Item: Traffic management for avalanche safety trans- canada highway rogers pass british columbia
Title: Traffic management for avalanche safety trans- canada highway rogers pass british columbia
Proceedings: Proceedings of the 1992 International Snow Science Workshop, Breckenridge, Colorado, USA
Authors: David Skjonsberg and John Morrall
Abstract: The Rogers Pass area in the Selkirk mountain range of British Columbia receives some of the heaviest snowfalls in Canada with an average of about 1000 cm annually at the 1300 m elevation and 1500 cm at 1900 m. The heavy snowfall combined with mountainous terrain result in this section of the Trans-Canada Highway being subjected to severe avalanche activity. There are 107 avalanche paths affecting the highway within the 44 km section through Glacier National Park. To provide avalanche safety and minimize closures of the highway, the Snow Research and Avalanche Warning Section· (SRAWS) of the Canadian Parks Service operates one of the largest mobile control programs in the world. Utilizing a 105 mm howitzer, artillery fire can be directed at over 200 designated targets. During periods of avalanche stabilization or in the event of a natural avalanche affecting the road, it is necessary to close the Trans-Canada Highway to traffic for which a traffic management plan was developed. The four fold increase in traffic since the highway opened in 1962 has led to difficulties in maintaining traditional levels of traffic delays without compromising public safety. In 30 years of highway operations, no member of the travelling public has been injured as a result of avalanches in Rogers Pass. Road closures have averaged 130 hours annually with the majority of individual closures not exceeding 3 hours. To maintain these standards it became necessary to reassess the traffic management plan. Traffic parameters such as volume, flow pattern and composition have a significant impact on avalanche safety and, as such, must be considered in operating avalanche control programs for highways. This paper presents an overview of the traffic management plan for avalanche safety in Rogers Pass as well as the findings of a recently completed study. The objectives of the study were to collect traffic data, analyze the data and make recommendations for improvements to the traffic management plan.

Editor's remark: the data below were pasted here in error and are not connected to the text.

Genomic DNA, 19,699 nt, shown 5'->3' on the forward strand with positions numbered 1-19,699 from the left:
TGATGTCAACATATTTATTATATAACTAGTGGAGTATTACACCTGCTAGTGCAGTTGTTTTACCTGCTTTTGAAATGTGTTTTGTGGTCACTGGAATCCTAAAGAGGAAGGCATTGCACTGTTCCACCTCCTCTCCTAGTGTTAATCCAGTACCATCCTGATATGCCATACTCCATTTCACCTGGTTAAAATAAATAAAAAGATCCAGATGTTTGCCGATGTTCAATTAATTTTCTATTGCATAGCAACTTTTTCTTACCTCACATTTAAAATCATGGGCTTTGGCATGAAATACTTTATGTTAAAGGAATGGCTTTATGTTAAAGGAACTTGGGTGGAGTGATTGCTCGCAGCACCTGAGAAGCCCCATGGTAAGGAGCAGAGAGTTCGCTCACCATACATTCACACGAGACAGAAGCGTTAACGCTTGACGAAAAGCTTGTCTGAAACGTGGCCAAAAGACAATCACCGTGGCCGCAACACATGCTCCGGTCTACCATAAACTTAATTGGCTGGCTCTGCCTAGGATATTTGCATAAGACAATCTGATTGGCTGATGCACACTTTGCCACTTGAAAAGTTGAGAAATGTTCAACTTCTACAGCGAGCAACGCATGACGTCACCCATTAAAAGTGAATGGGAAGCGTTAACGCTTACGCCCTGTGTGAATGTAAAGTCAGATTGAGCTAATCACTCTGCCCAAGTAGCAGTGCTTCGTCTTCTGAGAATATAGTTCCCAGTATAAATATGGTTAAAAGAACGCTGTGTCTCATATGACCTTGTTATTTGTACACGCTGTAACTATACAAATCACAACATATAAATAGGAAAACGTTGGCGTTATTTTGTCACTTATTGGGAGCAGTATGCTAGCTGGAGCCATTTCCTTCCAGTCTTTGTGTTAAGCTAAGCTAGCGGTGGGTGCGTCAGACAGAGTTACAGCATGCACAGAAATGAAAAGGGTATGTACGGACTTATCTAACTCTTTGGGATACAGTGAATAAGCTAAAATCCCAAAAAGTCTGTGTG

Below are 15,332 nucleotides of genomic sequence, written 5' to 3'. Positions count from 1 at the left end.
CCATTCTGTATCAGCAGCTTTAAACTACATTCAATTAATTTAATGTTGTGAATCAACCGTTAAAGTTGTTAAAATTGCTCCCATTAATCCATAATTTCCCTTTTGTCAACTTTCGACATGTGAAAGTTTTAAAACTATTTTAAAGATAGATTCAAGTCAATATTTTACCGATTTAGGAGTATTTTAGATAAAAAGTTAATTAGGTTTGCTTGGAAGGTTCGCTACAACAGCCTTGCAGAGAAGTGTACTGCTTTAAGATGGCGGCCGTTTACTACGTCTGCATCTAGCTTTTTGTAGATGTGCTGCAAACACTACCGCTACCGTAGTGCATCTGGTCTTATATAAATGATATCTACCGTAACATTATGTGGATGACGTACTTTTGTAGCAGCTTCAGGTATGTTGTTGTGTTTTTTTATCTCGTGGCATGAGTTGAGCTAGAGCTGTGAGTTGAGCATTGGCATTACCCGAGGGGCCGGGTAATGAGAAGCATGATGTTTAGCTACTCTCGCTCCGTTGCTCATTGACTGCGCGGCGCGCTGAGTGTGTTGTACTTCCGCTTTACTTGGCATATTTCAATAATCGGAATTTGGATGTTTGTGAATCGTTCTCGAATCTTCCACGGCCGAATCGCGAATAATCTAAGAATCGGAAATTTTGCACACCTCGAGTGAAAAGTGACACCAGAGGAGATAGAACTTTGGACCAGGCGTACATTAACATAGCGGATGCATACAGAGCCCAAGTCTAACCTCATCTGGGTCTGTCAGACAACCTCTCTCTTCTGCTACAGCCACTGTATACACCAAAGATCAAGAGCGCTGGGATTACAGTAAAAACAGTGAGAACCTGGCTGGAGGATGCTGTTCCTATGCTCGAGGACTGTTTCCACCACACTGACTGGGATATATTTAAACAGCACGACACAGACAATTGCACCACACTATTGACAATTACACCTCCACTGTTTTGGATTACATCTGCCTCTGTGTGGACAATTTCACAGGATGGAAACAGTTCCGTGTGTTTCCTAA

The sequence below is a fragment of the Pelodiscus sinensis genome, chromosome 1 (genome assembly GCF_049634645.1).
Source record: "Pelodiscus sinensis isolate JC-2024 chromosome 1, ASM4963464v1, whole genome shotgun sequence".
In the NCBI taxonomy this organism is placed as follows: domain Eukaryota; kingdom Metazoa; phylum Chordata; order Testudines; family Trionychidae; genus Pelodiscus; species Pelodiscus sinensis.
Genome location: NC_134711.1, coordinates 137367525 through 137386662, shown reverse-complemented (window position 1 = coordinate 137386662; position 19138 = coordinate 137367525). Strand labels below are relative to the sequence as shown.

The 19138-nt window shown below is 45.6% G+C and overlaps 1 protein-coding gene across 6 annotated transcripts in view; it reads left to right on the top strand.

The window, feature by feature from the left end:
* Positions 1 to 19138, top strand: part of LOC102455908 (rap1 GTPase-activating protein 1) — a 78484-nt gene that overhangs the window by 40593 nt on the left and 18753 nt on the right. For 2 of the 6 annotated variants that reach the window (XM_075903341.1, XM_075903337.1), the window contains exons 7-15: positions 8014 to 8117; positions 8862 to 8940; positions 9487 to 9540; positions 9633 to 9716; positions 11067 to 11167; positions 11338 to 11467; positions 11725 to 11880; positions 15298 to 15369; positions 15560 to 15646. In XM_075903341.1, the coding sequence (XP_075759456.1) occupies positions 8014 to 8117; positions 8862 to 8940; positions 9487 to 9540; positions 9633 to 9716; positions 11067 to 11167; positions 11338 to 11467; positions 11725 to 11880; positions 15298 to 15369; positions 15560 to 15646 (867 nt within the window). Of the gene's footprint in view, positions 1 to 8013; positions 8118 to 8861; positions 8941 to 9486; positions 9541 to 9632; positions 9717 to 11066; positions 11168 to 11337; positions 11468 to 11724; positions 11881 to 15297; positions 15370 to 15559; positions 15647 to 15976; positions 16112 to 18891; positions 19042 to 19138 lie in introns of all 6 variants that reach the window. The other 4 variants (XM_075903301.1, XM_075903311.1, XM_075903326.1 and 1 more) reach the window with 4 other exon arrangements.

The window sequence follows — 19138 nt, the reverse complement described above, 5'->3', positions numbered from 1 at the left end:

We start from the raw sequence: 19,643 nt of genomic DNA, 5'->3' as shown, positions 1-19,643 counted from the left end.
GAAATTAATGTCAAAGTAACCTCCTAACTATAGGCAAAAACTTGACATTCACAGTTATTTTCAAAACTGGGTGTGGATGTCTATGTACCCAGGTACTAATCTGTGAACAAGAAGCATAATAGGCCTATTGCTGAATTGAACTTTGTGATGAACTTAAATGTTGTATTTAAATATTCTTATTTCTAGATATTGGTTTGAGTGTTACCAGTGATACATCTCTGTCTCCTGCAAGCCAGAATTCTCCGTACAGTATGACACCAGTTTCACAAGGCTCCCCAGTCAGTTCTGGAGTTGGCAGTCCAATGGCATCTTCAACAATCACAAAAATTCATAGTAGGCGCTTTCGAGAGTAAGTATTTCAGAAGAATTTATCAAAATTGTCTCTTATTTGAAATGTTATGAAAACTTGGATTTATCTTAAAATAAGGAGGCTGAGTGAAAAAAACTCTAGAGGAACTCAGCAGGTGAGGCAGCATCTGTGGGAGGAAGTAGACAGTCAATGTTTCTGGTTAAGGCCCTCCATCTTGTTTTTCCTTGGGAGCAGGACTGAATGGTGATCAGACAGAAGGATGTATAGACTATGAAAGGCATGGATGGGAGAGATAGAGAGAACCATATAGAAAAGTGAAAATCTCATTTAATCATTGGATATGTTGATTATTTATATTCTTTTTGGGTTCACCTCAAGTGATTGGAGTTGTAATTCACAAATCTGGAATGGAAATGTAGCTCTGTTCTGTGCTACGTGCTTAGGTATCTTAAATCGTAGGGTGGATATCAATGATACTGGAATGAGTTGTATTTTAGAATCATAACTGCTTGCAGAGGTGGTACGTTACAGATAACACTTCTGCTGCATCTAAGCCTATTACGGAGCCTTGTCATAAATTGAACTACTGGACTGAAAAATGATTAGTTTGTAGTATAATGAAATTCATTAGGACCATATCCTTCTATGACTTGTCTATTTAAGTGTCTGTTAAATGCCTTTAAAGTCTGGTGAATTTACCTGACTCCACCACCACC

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Keywords: safety, awareness, control, highway, snowfall
Digital Abstract Not Available